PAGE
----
• If not, where does the seed come from? (In other words, do they buy from Seminis/Monsanto?)

For More Explanation 

I gave more detail and examples of how to go about finding out if a variety of vegetable is a Seminis/Monsanto exclusive in my post http://tendingmygarden.com/how-to-tell-if-the-origin-of-seed-is-seminismonsanto-clarification/. I think you’ll find reviewing  it helpful.

Also, please review the Addendum in that post for suggestions of how to glean more information out of the lists of Seminis/Monsanto varieties on their website. (links below)

Checking BOTH of these lists before you order can help you make sure you’re not ordering a Monsanto variety.

  • This page (http://us.seminis.com/products/products.asp) will say growers, dealers and distributors, but be sure to check it because they also have home-garden varieties listed there.
  • This page (http://www.seminis.com/global/us/products/Pages/Home-Gardeners.aspx) will say Home-Gardeners

NOTE: Over time I have found these lists do not include every Seminis/Monsanto product. To be 100% sure you are not buying a Monsanto product you have know whether or not your seed company buys from Monsanto and if so – what Monsanto products they offer.  Ask them if necessary.

Helpful Lists

  • If you’re buying from a Home Garden Dealer like Southern States rather than a seed company — you can go to this link that will list Dealers that carry Seminis/Monsanto brands.  (Southern States buys their seed from Seminis/Monsanto – so they’re on the list.)
  • The Council for Responsible Genetics has a list of companies that have signed the Safe Seed Pledge (no GMOs) for 2012.  As I have already explained  the pledge is more to show the intent for the future and the company’s commitment to non-GMO seed —– since there is no genetically engineered seed available to the home gardener at this time.

The CRG list may be helpful and certainly worth reviewing — but like the list I’ll give below — it’s not all inclusive. There are still some good companies not on it. For example: Diane’s Flower Seeds is not on that list and I know for a fact that Diane does not and will not buy seed from Monsanto.  You’d be hard pressed to find a more reliable person to put your trust in than Diane.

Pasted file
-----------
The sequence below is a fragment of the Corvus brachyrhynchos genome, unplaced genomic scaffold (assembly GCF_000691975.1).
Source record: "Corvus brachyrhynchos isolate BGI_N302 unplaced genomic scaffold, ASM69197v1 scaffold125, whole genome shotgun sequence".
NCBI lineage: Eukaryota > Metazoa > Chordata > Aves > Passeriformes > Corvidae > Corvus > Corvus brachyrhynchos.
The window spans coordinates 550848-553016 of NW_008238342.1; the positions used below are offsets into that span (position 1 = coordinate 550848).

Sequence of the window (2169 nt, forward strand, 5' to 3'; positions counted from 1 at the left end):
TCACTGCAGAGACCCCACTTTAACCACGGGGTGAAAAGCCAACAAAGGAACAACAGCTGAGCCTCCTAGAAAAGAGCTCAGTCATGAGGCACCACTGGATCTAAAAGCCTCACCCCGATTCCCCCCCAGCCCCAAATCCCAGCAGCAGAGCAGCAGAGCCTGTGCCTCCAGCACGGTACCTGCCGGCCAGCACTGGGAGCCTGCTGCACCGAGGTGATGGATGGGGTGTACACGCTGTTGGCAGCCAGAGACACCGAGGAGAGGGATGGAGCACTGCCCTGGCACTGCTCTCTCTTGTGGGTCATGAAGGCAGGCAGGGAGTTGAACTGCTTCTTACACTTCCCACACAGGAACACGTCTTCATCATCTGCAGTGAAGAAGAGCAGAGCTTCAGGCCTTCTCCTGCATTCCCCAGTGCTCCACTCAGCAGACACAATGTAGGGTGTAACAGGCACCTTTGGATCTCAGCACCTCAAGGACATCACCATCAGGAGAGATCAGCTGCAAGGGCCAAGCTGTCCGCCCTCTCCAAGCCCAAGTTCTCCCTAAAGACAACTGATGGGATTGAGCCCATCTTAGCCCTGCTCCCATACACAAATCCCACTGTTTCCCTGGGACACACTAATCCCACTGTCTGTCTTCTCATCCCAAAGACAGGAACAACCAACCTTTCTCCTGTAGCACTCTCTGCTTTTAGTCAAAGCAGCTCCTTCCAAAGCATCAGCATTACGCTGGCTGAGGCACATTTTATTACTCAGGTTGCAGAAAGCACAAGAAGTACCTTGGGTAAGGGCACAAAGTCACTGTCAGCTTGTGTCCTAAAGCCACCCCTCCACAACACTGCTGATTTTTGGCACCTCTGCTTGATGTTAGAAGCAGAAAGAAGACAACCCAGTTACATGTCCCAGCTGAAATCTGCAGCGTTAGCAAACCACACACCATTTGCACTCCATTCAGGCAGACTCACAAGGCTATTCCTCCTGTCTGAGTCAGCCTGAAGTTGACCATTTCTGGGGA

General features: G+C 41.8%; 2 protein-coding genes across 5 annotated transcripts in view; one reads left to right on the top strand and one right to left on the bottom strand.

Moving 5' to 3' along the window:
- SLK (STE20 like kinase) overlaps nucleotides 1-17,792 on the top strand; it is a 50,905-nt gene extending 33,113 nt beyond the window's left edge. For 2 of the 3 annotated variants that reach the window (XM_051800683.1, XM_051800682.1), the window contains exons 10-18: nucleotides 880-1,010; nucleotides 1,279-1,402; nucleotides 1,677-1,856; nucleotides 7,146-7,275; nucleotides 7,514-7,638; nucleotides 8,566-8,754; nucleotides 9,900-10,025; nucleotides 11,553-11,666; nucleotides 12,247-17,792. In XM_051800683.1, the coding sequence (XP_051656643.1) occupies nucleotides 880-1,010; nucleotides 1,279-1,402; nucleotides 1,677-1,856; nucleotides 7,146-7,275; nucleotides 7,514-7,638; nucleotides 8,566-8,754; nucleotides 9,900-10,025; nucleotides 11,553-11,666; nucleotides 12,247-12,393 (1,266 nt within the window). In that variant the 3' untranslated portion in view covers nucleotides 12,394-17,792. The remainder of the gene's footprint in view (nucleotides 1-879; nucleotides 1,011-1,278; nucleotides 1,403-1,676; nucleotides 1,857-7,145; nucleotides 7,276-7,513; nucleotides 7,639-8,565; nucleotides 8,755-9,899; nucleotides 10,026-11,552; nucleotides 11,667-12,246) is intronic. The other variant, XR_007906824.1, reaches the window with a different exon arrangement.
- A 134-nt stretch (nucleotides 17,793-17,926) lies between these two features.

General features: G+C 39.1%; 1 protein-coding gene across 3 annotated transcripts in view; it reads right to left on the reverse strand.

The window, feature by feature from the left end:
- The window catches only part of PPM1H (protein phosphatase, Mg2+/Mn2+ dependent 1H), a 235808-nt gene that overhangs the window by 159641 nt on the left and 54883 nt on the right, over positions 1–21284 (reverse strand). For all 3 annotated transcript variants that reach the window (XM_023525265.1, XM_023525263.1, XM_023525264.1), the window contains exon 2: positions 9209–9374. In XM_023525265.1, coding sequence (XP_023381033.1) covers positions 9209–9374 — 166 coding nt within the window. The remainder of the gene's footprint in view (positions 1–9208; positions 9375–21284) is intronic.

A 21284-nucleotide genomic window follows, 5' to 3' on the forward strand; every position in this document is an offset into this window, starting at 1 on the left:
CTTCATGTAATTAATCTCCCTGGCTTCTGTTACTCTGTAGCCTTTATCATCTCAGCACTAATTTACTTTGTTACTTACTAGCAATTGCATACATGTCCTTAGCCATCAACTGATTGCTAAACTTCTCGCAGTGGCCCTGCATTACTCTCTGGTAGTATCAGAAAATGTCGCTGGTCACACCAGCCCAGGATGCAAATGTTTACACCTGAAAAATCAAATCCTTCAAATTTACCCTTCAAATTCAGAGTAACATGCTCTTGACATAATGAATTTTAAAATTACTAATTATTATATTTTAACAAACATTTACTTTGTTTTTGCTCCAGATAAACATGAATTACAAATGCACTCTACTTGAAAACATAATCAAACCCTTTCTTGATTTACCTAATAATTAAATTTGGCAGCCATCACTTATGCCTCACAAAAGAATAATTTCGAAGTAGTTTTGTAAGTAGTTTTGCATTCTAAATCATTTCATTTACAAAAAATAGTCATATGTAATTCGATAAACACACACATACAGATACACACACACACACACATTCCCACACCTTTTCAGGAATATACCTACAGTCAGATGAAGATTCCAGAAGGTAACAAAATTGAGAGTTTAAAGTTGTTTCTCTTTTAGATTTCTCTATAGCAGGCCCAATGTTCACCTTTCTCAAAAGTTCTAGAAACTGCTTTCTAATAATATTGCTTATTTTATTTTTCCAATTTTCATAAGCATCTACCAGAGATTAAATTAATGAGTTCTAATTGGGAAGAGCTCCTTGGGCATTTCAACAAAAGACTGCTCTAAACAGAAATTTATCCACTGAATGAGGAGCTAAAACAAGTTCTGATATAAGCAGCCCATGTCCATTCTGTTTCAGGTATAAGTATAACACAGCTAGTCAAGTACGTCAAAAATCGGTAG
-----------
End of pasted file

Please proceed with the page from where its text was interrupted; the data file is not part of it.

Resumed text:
Some of My Favorite Seed Companies

To the best of my ability I try to support independent seed companies.  I look for companies who distance themselves from Monsanto.

The following are some of my personal favorites.  There are many more good independent companies that I have not listed. (You might want to review the Council for Responsible Genetics’ list for this very reason.)

Annie’s Heirloom Seed

Annie’s is a small company owned and operated by  husband and wife team, Scott and Julie Slezak.  After 10 years, Scott was finally able to quite his “day job” this past May to devote even more time to their “dream” business. This company has a lot to offer as I elaborated on in my post Vegetable seeds/ Flowers-seeds/Two-more-good-sources.  They carry heirloom’s as their name indicates and of course they do not support Monsanto in any way.

Diane’s Flower Seeds (she sells vegetables as well)

You’ll probably get some of the best seed and the best service you’ve ever had from this small seed company. It’s owned and operated by Diane Linsley with the help of her two daughters (and sometimes her husband 🙂 ). Diane raises much of the seed she sells. The balance she obtains  from reputable sources and does not buy from or support Monsanto. She also breeds beautiful daylilies.  Below is a picture of one of my favorites named Banana Cream Pie.

Banana Cream Pie – a daylily breed by Diane Linsley of Diane’s Flower Seeds.
Picture Copyright by Diane’s Daylilies.

High Mowing Organic Seed – All organic seed.  Free shipping – no minimum!

Baker Creek Heirloom Seeds (rareseeds.com) – An especially beautiful catalog too.

Bountiful Gardens

Seeds of Change

Sustainable Seed Company